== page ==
Enock and Diana had to take a hard time to see to it that they worked from the bottom to get Sophia to walk again; daily, it was a hard moment of walking Sophia through the lawns barefoot to make her feel the earth and perhaps trigger her sensory abilities to come alive. They had to go through a gruesome month of pain to get Sophia back on her feet, the Doctor had said that she would perhaps get back on her feet in 3 months and that got them counting every other day and it felt like a lifetime. Three months did not do the magic, Sophia's recovery stretched beyond 6 hard months that were characterised by teaching Sophia not to take pity on herself - but yeah sophia started aback from dragging, to crawling, to standing, to taking her first post stroke step, to running. Although her joints are not as perfect to this date; Sophia stands tall today and has her full cognitive abilities except for her joints on both the leg and hand - her life is a testimony to many warriors around the world.

Sophia's Pediatricians Doctor Sendijja and Doctor Rose are the heroes that Enock and Diana like to give the credit for her. Without the dedication and selflessness of these doctors and many other doctors that attended to Sophia, perhaps she would not be here with us. Perhaps without their support The Global Initiative for Sickle Cell Anemia would not be formed to impact the lives of a global SCD community. It is the above experience with Sophia and the encounters with the experiences of other persons affected by SCD that coerced Muliki Joseph Enock and Alibonaku Diana to establish The Global Initiative for Sickle Cell Anemia (GISA).
Global Initiative for Sickle Cell Anemia
A global SCD community powered by People, Participation and partnerships
The Experiences of persons living with SCD therefore defined the locus for which the organization was founded.

  1. To establish a global SCD community powered by People, Participation and partnerships
  2. To provide relief aid to those with sickle cell disorders and their families.
  3. To establish SCD emergency response teams to help person with sickle cell disorders when they desperately need help.
  4. To create an active global year round advocacy for SCD powered by SCD Communities and the internet of things.
  5. To create a peer led learning platforms supported by sickle cell clinics, persons living with sickle cell disorders and their families around the world.
  6. Provide leadership on a national level through the establishment of 'Warrior Teams' to create awareness of the negative impact of sickle cell disease on the health, economic, social and educational wellbeing of the individual and his or her family and to create awareness of the requirements for resolutions by governments to enact laws and policies that facilitate the improvement of health service provision to person with SCD.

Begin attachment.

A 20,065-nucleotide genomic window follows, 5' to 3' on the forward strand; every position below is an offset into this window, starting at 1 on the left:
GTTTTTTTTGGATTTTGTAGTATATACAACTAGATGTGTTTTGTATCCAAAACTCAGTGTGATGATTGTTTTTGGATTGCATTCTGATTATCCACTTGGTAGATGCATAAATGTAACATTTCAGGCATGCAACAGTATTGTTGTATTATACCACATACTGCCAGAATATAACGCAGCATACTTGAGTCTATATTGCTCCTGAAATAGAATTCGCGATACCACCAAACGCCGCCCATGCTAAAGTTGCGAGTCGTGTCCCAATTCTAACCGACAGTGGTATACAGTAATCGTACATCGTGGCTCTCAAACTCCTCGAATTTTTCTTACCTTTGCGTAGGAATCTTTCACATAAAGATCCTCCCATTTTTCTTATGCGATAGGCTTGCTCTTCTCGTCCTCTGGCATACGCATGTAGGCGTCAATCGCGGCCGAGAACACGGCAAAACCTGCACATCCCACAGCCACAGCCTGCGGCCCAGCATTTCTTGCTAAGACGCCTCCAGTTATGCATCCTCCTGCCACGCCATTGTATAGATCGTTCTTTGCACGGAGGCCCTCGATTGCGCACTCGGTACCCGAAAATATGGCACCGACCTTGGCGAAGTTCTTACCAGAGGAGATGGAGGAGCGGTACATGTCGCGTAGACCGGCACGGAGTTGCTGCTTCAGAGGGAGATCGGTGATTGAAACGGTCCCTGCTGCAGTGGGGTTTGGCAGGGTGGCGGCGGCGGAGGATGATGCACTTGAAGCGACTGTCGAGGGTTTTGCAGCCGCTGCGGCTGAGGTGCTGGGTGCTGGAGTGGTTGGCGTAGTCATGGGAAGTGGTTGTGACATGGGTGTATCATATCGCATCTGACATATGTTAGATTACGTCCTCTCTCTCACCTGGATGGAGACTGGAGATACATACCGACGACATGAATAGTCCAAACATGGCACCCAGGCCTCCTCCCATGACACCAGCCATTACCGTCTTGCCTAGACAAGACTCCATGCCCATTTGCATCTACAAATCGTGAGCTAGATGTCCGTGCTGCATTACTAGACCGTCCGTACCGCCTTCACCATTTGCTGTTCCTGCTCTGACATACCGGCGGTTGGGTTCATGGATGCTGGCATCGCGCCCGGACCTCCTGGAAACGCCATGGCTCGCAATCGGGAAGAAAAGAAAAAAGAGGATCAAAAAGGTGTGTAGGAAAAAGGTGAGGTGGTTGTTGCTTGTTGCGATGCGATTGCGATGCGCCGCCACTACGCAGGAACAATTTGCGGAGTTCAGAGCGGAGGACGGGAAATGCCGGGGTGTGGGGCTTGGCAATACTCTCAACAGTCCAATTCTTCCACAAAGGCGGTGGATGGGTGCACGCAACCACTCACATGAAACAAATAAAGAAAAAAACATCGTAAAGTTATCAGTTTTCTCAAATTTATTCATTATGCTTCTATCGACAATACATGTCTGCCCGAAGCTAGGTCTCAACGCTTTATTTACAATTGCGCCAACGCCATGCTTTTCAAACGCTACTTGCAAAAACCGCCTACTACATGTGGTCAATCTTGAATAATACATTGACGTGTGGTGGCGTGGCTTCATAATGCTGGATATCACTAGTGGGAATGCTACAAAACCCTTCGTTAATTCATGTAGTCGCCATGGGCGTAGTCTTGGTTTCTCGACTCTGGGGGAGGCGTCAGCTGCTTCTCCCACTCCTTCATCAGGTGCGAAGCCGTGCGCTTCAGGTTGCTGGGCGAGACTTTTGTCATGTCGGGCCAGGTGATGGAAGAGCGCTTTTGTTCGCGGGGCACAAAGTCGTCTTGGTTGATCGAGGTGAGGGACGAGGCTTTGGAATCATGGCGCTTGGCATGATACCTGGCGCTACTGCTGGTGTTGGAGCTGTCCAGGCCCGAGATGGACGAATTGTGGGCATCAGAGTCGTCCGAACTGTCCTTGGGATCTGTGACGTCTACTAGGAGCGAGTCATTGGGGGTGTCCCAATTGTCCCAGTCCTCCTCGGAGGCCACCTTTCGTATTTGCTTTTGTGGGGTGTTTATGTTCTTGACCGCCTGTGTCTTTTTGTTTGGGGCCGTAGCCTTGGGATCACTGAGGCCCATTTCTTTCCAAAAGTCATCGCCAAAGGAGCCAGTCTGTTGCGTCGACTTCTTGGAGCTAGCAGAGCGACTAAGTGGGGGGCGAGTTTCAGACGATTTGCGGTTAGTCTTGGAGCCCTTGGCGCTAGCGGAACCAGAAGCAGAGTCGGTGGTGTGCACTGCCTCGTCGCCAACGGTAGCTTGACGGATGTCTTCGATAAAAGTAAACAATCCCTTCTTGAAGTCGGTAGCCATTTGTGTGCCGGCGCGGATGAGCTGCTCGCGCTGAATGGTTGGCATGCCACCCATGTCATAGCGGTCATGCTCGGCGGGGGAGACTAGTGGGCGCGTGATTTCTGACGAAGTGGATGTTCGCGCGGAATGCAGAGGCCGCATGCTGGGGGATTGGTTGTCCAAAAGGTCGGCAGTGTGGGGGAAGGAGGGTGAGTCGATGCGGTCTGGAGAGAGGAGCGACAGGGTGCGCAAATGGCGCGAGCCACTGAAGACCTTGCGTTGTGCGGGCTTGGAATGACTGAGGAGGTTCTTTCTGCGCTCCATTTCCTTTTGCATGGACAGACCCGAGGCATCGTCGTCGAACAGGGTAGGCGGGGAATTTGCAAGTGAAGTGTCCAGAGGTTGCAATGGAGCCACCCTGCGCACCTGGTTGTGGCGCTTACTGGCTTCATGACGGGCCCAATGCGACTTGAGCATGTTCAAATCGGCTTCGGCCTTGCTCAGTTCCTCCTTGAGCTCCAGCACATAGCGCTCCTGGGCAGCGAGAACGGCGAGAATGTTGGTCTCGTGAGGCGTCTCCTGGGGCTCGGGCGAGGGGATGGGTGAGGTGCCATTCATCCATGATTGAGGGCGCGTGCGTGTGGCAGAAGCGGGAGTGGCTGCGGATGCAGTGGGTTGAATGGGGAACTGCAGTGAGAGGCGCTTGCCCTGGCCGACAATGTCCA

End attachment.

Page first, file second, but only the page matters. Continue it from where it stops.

7. To establish legislative, policy, and medical teams along with law makers and medical practitioners around the world to help create internal awareness among law makers about the ravages of SCD and thereby work with them to enact laws and policies that help build an SCD response infrastruture that will drive the world to a permanent solution to avert the prevalence of SCD and SCD related deaths.
  8. To prepare and distribute substantive educational materials, written and visual, and to conduct seminars and workshops about the sickle cell disease problem for all relevant segments of our society to include schools, among teenagers and in communities.
  9. To organize and/or participate in national, regional and international SCD educational conferences activities.
  10. To develop a global database of persons living with the sickle cell disorder and the sickle cell trait.
  11. To track sickle cell right from birth and make follow up to ensure that persons born with SCD live a long life.
  12. To establish a medical fund intended to upscale the medical capacity of doctors to respond to qualitatively respond to SCD disorders and upscale hospitals within nations to obtain the capacities to conduct bone marrow transplants.
  13. To develop and promote the implementation of service programs that will be in the best interest of the affected population.
  14. To develop positions and promote favorable resolution of issues and activities that could have an adverse effect on sickle cell programs or the affected population.
  15. To create a global SCD community that will assist with the organization and development of local GISA chapters.
  16. To provide ongoing technical assistance to members and other interested groups or organizations.
  17. To encourage adequate support for research activities leading to improved treatment and eventual cure for both modern and African herbal medicine.